Palo Alto High School journalism students are empowered to lead their publications, and their learning
Thursday, June 11, 2015
(Cross-posted on the Google Student Blog.)
Editor's note: One of the main discussion points of Education on Air, the free online conference from Google on May 8th-9th, was how we can empower students in their learning. Our guest author today, Coby Parker, is one of the students who shared views as part of the student empowerment panel at the conference. Coby and his classmate and co-author Claire Liu are the Editors-in-Chief of the Campanile, the student-created, award-winning publication at Palo Alto High School. Today they share more insights about how the journalism program at his school, led by educator Esther Wojcicki, motivates students. We hope this provides ideas for teachers as they head into summer and next year.
One of the most vital pieces of an education is student empowerment. Here at Palo Alto High School, students are given the opportunity to take complete control over their academic and creative journey through the journalism program Esther Wojcicki (or “Woj”) has created.
The journalism program and publications that Woj has built over the last 30 years are incredibly appealing to our student body, as demonstrated by the hundreds of kids who choose to enroll in “Beginning Journalism” each year. High school is a challenging time – young people are faced with the obstacles presented by academic stress, extracurricular commitments and changing social norms. For me, it was difficult to find something to spend my time doing that provided both intellectual stimulation and creative escape.
Joining Paul Kandell’s “Beginning Journalism” class sophomore year, and then enrolling in The Campanile, a school newspaper that Woj advises, has granted me the space to grow my academic independence and leadership ability. Our entire publication is headed by students only. Student editors like me lead story ideas, and staff writers pick and choose the pieces they feel passionate about writing. There are no limitations on story ideas – as long as a proposal is relevant, we give it the green light.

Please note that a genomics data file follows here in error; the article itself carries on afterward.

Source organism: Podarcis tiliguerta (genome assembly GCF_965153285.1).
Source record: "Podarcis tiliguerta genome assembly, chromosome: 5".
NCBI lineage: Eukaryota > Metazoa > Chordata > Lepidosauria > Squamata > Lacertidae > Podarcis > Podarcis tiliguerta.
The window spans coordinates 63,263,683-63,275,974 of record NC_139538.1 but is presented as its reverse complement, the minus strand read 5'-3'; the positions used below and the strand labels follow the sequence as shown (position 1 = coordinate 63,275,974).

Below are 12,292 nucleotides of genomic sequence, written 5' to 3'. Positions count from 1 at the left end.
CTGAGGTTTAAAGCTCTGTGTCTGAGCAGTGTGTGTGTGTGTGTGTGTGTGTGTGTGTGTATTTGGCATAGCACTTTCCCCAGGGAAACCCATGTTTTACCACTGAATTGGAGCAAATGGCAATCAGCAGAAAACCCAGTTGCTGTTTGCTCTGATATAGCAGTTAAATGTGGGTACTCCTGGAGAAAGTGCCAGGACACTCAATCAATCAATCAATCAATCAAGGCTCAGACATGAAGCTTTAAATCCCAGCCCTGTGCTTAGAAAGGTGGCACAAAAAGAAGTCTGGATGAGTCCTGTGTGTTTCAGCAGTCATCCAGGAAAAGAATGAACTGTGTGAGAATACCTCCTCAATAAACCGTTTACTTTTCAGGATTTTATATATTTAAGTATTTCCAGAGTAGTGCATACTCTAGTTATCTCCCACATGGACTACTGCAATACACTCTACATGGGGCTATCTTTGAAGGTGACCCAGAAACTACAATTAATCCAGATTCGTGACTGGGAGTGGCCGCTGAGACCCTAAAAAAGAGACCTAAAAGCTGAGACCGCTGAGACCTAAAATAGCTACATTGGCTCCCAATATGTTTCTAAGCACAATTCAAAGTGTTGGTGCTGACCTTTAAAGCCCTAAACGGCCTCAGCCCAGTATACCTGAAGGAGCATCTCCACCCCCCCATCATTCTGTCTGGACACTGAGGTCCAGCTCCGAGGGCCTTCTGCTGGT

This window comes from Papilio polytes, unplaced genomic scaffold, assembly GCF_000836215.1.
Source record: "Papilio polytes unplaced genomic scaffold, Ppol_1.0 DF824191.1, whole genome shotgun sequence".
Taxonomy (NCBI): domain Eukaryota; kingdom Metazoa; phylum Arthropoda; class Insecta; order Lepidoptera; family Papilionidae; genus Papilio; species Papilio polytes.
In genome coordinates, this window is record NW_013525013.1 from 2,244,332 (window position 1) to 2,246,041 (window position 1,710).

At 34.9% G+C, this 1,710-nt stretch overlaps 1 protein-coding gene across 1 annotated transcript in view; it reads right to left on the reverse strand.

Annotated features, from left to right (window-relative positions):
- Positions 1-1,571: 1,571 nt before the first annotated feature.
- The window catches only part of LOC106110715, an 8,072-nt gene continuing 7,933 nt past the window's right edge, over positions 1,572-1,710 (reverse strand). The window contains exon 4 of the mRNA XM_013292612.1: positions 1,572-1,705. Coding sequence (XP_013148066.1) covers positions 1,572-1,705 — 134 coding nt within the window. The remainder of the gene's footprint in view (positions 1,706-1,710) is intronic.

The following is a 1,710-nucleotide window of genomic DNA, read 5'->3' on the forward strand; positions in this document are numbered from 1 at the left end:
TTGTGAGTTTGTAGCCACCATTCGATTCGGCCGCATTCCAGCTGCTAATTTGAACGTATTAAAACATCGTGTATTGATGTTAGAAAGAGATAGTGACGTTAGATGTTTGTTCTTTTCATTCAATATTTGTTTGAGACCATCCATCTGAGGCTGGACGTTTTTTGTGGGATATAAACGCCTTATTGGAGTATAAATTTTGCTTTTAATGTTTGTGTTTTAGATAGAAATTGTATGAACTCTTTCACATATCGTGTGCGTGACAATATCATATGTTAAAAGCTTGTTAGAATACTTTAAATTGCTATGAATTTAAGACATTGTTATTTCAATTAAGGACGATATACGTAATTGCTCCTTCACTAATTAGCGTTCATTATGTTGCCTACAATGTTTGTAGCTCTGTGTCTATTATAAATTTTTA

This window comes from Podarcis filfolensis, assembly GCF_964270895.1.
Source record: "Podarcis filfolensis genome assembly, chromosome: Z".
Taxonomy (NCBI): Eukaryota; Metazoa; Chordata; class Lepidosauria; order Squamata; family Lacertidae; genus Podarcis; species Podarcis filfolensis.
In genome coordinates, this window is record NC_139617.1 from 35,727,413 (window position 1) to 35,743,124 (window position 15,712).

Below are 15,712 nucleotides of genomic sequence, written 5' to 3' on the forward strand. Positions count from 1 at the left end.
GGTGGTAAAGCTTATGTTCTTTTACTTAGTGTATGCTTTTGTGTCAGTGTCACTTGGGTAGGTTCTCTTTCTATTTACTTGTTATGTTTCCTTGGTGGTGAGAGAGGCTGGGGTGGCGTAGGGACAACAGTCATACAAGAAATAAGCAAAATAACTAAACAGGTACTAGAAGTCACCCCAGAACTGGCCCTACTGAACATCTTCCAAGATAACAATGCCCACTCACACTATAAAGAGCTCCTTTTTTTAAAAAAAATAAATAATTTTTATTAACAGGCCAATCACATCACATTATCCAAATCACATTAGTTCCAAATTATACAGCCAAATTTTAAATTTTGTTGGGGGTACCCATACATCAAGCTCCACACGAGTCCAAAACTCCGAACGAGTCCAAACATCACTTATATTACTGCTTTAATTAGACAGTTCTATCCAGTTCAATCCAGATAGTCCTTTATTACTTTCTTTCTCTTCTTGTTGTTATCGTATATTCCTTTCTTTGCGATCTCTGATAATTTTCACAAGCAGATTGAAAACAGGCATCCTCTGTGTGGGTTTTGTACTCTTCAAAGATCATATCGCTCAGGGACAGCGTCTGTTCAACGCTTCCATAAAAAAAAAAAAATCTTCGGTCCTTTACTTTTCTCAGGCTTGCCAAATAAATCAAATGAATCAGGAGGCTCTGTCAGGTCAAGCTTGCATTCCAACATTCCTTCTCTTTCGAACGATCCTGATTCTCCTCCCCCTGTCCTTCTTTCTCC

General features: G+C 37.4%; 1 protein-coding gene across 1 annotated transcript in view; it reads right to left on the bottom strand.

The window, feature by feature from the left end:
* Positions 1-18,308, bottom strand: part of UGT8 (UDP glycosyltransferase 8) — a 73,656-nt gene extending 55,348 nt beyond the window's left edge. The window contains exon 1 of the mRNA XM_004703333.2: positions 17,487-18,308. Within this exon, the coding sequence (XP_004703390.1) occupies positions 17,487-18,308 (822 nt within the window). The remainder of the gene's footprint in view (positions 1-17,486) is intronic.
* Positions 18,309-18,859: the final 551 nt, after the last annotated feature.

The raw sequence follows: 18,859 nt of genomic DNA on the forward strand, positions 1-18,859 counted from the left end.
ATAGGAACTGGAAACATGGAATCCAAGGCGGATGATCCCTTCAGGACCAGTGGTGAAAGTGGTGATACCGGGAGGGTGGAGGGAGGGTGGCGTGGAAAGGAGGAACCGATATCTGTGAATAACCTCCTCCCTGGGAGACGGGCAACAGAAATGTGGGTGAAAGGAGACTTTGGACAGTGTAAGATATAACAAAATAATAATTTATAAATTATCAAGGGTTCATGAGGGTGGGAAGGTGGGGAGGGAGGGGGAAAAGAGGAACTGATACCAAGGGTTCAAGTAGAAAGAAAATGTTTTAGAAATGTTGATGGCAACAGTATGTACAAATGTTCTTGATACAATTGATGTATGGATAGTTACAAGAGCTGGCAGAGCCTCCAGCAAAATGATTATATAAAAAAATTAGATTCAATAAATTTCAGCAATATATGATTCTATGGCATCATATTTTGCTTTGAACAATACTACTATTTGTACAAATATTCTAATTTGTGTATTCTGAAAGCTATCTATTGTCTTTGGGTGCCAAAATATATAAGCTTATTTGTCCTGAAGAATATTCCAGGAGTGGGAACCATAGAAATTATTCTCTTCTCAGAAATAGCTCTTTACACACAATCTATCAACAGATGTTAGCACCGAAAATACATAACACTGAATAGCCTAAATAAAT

If you like what you see in this highlight reel for the Education on Air student empowerment panel, check out the full session.
After students submit first drafts, peers make edits on Google Drive, suggesting changes, marking grammar and AP style errors, and more. When “production” begins, the entire staff stays on campus in the Media Arts Center until 9 P.M. each night to design the tangible, paper product. The entire process is run by students, meaning it is the high schoolers alone who create the complex and sophisticated end product. We even sell advertisements to pay the bills. If a student needs help, he or she asks a high school peer – not Woj. Woj leads very much from behind – an approach that may be challenging for many educators, but one that is truly beneficial to the strengthening of student initiative.
Essentially, the only time Woj intervenes is if she has a specific design suggestion, brief lesson, or if a specific story may contain libel or is unethical in some way – this happens pretty infrequently. In my three years on The Campanile, Woj has never forced us to do or publish anything we did not want to. Her approach provides students the room to take on big projects and develop a self-confidence and desire to test boundaries, both personal and societal.
My colleague Claire Liu, another Editor-in-Chief, explained the impact the course has had for her. “As a staff writer, I have pursued a range of stories, standard and provocative. Whether I was documenting a sports game, addressing race relations or discussing gender roles and sexuality through the paper, I have felt Woj’s subtle but ever present support. In this rare, fast-paced and invigorating environment, we are allowed to fail, and encouraged to take risks and challenge the norm, all while being supported by a teacher who consistently has our back (even when she’s feeling a bit hesitant, and even if we mess up big time!). Students join The Campanile expecting to learn how to design a newspaper page and write articles. They gain not only those things, but an entire toolbox of powerful character traits and skills that will last them a lifetime.”
In psychology class I recently learned the difference between intrinsic and extrinsic motivation. Generally in the education system, students work hard to get good grades and please their teachers – extrinsic motivation. In The Campanile, the motivation is more intrinsic. The threshold to get an A is the bare minimum, and anything above and beyond that has to come from the individual student’s efforts. The reward is much more basic than an A on the report card; it’s being able to hold a newspaper and point to the real impact that he or she made.
Our advisor, Woj, truly plays the role of advisor and not teacher. She’s there for us when we need her, but when we don’t, she doesn’t impose on us or make us do anything we don’t want to. In the end, we are responsible for our actions, the dime stops with us. I hope more schools can implement programs like The Campanile and empower students to take charge of their own education.
If you’re interested in learning more about Esther Wojcicki’s approach to teaching check out this interview with her in which she talks about her recent book “Moonshots in Education: Launching Blended Learning in the Classroom” or read more on her website.